According to the International Weekly Journal of Science, approximately 15 billion trees are cut down annually, and the number of trees worldwide has dropped by 46% since the onset of human agriculture.
Researchers and environmental activists have recognized the unsustainable decline of our forests and are fervently searching for an alternative to paper products, which account for 35% of harvested trees.
Recent trends in hemp production may be proof that we’ve had an alternative available all along. Time for a little hemp paper 101.
Although modern hemp paper products may still be considered a boutique or specialty product, historical records indicate that this has not always been the case. Chinese artisans were cultivating hemp to produce paper products over 2,000 years ago. Of course, hemp’s history goes back much further, with evidence of ancient Mesopotamians using hemp for cloth around 8,000 BC.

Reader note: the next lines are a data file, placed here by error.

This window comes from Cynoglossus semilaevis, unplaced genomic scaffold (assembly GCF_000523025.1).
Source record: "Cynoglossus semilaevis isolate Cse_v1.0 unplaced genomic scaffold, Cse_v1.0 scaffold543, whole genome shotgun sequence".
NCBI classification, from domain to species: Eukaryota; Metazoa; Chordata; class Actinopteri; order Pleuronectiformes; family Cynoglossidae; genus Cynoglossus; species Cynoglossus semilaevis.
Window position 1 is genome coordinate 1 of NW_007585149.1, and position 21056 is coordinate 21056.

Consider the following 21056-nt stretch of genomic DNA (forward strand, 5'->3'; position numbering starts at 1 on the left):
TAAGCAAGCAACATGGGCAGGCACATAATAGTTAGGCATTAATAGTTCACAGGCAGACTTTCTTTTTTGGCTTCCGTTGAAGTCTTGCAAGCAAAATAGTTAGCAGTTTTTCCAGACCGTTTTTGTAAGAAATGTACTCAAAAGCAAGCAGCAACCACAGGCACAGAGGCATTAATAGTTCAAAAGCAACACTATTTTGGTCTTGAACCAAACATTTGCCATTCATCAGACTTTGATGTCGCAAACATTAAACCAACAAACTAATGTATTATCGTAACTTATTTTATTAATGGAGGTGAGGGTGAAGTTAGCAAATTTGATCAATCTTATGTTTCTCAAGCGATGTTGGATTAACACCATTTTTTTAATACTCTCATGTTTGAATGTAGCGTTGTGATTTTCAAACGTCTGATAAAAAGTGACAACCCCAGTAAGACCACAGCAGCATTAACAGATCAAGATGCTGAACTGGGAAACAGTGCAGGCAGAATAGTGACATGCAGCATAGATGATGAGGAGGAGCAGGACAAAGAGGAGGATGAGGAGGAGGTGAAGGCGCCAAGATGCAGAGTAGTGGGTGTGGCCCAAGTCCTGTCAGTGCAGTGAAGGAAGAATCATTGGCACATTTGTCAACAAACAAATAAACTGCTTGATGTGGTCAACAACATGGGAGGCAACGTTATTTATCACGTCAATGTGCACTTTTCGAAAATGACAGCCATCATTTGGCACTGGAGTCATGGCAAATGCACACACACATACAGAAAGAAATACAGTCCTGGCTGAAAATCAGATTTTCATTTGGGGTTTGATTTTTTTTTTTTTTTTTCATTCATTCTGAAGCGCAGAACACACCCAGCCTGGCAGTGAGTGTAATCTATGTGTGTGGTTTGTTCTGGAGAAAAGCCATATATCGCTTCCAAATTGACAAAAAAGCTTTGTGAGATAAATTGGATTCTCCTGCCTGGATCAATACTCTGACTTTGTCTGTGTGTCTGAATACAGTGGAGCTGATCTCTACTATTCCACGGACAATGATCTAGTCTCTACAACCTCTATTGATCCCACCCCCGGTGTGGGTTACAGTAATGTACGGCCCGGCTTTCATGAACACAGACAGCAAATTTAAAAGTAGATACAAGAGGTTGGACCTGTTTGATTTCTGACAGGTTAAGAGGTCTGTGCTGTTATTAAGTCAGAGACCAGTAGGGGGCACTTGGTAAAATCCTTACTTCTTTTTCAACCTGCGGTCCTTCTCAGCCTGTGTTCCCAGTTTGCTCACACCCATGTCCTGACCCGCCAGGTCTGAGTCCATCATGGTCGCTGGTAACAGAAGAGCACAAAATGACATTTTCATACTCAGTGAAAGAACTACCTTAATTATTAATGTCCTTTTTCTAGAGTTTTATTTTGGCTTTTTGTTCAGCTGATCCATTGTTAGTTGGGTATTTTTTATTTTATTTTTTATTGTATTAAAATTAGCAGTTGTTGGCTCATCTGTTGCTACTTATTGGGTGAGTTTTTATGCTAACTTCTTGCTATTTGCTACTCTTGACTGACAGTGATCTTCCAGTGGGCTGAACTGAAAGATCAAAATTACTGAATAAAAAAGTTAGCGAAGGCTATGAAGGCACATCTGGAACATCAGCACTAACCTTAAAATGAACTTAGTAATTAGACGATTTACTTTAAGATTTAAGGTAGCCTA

Hemp paper continued spreading throughout Imperial China for several hundred years before finally making its way to the Middle East and Europe. Hemp paper quickly rose in popularity once spreading to Europe and later to the Americas.
There are many items of historical significance that you may be surprised to discover utilized hemp paper. The first printed Bible, Mark Twain’s novels, and even drafts of the U.S. Declaration of Independence were all printed on hemp paper.
Modern wood pulp paper (the kind from trees) did not make a commercial appearance until the late 1800s. Unfortunately for the tree population, wood pulp paper rapidly overtook hemp paper as the most viable and commercially available paper product. However, recent regulatory changes like the 2018 Farm Bill have opened the doors for hemp’s resurgence as a competitor in the paper industry.
Hemp paper is produced similarly to traditional paper. Fields of hemp are harvested for their fibrous stalks. Processing facilities separate hemp stalks into two categories: bast fibers, the longer, outer layer of the stalk and hurd fibers, which are found near the center of the stalk.